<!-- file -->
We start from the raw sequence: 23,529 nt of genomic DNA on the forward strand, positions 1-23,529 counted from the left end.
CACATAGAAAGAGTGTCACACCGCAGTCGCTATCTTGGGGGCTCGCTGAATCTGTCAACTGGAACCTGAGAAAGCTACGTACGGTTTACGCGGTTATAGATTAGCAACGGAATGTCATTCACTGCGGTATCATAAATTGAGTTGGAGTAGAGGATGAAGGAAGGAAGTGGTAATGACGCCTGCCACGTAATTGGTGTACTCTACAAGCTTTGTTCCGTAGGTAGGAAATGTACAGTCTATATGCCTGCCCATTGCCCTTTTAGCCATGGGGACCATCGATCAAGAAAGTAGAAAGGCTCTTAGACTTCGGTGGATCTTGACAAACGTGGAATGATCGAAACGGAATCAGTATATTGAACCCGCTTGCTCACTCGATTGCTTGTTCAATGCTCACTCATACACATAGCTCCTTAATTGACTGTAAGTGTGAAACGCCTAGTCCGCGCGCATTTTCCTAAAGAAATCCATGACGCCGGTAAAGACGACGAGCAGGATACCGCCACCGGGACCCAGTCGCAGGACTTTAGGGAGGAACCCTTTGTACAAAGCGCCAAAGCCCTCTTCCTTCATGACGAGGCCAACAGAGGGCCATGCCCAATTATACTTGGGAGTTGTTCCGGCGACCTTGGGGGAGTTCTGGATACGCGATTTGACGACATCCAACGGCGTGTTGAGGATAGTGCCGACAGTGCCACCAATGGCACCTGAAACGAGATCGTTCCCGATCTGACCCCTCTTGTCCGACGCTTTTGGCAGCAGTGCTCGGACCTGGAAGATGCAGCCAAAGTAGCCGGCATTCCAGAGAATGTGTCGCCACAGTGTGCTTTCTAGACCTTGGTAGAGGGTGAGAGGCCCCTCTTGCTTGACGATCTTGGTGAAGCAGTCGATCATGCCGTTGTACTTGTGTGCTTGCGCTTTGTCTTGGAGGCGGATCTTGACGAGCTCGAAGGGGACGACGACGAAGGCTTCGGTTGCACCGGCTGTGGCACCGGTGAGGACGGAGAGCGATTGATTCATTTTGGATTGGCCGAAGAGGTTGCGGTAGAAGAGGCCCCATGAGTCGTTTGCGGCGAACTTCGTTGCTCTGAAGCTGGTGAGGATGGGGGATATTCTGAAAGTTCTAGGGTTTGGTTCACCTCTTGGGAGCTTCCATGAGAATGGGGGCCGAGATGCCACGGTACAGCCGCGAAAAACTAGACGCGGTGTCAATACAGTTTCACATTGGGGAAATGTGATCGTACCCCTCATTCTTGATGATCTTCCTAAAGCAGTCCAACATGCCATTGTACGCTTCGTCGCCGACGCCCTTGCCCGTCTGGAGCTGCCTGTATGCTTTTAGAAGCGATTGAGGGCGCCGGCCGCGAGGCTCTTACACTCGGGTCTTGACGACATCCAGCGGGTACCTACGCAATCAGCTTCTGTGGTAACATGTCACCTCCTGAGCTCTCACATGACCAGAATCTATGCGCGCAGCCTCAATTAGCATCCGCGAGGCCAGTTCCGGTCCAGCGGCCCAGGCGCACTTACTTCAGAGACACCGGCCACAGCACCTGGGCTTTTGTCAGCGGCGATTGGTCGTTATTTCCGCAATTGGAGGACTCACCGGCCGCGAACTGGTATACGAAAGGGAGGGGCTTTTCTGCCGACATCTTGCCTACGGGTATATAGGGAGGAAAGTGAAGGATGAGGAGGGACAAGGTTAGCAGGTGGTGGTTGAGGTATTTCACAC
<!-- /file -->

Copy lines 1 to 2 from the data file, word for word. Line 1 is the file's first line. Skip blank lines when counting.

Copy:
We start from the raw sequence: 23,529 nt of genomic DNA on the forward strand, positions 1-23,529 counted from the left end.
CACATAGAAAGAGTGTCACACCGCAGTCGCTATCTTGGGGGCTCGCTGAATCTGTCAACTGGAACCTGAGAAAGCTACGTACGGTTTACGCGGTTATAGATTAGCAACGGAATGTCATTCACTGCGGTATCATAAATTGAGTTGGAGTAGAGGATGAAGGAAGGAAGTGGTAATGACGCCTGCCACGTAATTGGTGTACTCTACAAGCTTTGTTCCGTAGGTAGGAAATGTACAGTCTATATGCCTGCCCATTGCCCTTTTAGCCATGGGGACCATCGATCAAGAAAGTAGAAAGGCTCTTAGACTTCGGTGGATCTTGACAAACGTGGAATGATCGAAACGGAATCAGTATATTGAACCCGCTTGCTCACTCGATTGCTTGTTCAATGCTCACTCATACACATAGCTCCTTAATTGACTGTAAGTGTGAAACGCCTAGTCCGCGCGCATTTTCCTAAAGAAATCCATGACGCCGGTAAAGACGACGAGCAGGATACCGCCACCGGGACCCAGTCGCAGGACTTTAGGGAGGAACCCTTTGTACAAAGCGCCAAAGCCCTCTTCCTTCATGACGAGGCCAACAGAGGGCCATGCCCAATTATACTTGGGAGTTGTTCCGGCGACCTTGGGGGAGTTCTGGATACGCGATTTGACGACATCCAACGGCGTGTTGAGGATAGTGCCGACAGTGCCACCAATGGCACCTGAAACGAGATCGTTCCCGATCTGACCCCTCTTGTCCGACGCTTTTGGCAGCAGTGCTCGGACCTGGAAGATGCAGCCAAAGTAGCCGGCATTCCAGAGAATGTGTCGCCACAGTGTGCTTTCTAGACCTTGGTAGAGGGTGAGAGGCCCCTCTTGCTTGACGATCTTGGTGAAGCAGTCGATCATGCCGTTGTACTTGTGTGCTTGCGCTTTGTCTTGGAGGCGGATCTTGACGAGCTCGAAGGGGACGACGACGAAGGCTTCGGTTGCACCGGCTGTGGCACCGGTGAGGACGGAGAGCGATTGATTCATTTTGGATTGGCCGAAGAGGTTGCGGTAGAAGAGGCCCCATGAGTCGTTTGCGGCGAACTTCGTTGCTCTGAAGCTGGTGAGGATGGGGGATATTCTGAAAGTTCTAGGGTTTGGTTCACCTCTTGGGAGCTTCCATGAGAATGGGGGCCGAGATGCCACGGTACAGCCGCGAAAAACTAGACGCGGTGTCAATACAGTTTCACATTGGGGAAATGTGATCGTACCCCTCATTCTTGATGATCTTCCTAAAGCAGTCCAACATGCCATTGTACGCTTCGTCGCCGACGCCCTTGCCCGTCTGGAGCTGCCTGTATGCTTTTAGAAGCGATTGAGGGCGCCGGCCGCGAGGCTCTTACACTCGGGTCTTGACGACATCCAGCGGGTACCTACGCAATCAGCTTCTGTGGTAACATGTCACCTCCTGAGCTCTCACATGACCAGAATCTATGCGCGCAGCCTCAATTAGCATCCGCGAGGCCAGTTCCGGTCCAGCGGCCCAGGCGCACTTACTTCAGAGACACCGGCCACAGCACCTGGGCTTTTGTCAGCGGCGATTGGTCGTTATTTCCGCAATTGGAGGACTCACCGGCCGCGAACTGGTATACGAAAGGGAGGGGCTTTTCTGCCGACATCTTGCCTACGGGTATATAGGGAGGAAAGTGAAGGATGAGGAGGGACAAGGTTAGCAGGTGGTGGTTGAGGTATTTCACAC